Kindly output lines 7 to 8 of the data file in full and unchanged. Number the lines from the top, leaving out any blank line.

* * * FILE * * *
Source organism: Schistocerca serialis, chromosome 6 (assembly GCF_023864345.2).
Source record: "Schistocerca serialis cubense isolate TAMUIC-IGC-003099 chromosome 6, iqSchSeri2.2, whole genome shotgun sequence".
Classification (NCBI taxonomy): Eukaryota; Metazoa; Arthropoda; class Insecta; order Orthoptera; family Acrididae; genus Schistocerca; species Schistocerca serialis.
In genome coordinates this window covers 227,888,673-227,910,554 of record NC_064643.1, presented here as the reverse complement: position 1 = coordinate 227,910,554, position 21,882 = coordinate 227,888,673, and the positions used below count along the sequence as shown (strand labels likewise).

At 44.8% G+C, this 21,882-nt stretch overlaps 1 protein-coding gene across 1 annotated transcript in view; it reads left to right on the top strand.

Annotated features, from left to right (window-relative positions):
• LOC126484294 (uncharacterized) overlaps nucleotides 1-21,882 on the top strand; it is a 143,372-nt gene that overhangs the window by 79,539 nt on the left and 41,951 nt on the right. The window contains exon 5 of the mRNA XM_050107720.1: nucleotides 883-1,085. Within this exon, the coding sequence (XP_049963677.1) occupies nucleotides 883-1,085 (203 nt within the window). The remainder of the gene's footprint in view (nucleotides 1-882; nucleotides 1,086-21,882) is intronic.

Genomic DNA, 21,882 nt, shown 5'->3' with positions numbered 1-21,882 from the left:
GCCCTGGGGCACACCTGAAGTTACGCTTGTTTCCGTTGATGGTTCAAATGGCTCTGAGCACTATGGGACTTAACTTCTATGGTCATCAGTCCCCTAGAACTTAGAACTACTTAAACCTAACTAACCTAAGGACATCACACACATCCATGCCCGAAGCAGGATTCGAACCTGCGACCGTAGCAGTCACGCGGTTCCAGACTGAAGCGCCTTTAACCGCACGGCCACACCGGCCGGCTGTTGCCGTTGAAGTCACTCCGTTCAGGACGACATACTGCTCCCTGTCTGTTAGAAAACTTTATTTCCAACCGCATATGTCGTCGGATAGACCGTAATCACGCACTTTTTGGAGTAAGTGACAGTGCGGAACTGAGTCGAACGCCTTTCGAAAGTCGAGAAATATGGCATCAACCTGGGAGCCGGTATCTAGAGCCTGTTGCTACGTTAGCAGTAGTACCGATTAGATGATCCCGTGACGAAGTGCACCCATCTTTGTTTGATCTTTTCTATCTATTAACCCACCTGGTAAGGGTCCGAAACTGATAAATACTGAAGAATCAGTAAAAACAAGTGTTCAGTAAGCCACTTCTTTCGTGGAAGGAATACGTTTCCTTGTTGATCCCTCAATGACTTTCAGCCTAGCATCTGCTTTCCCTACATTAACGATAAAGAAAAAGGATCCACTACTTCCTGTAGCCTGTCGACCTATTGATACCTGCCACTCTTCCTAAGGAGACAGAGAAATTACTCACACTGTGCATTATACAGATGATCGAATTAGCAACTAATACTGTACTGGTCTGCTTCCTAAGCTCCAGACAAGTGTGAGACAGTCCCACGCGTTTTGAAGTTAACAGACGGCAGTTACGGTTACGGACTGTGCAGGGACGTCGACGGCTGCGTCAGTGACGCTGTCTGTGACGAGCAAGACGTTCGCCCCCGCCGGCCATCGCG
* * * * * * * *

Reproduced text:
• LOC126484294 (uncharacterized) overlaps nucleotides 1-21,882 on the top strand; it is a 143,372-nt gene that overhangs the window by 79,539 nt on the left and 41,951 nt on the right. The window contains exon 5 of the mRNA XM_050107720.1: nucleotides 883-1,085. Within this exon, the coding sequence (XP_049963677.1) occupies nucleotides 883-1,085 (203 nt within the window). The remainder of the gene's footprint in view (nucleotides 1-882; nucleotides 1,086-21,882) is intronic.

Genomic DNA, 21,882 nt, shown 5'->3' with positions numbered 1-21,882 from the left: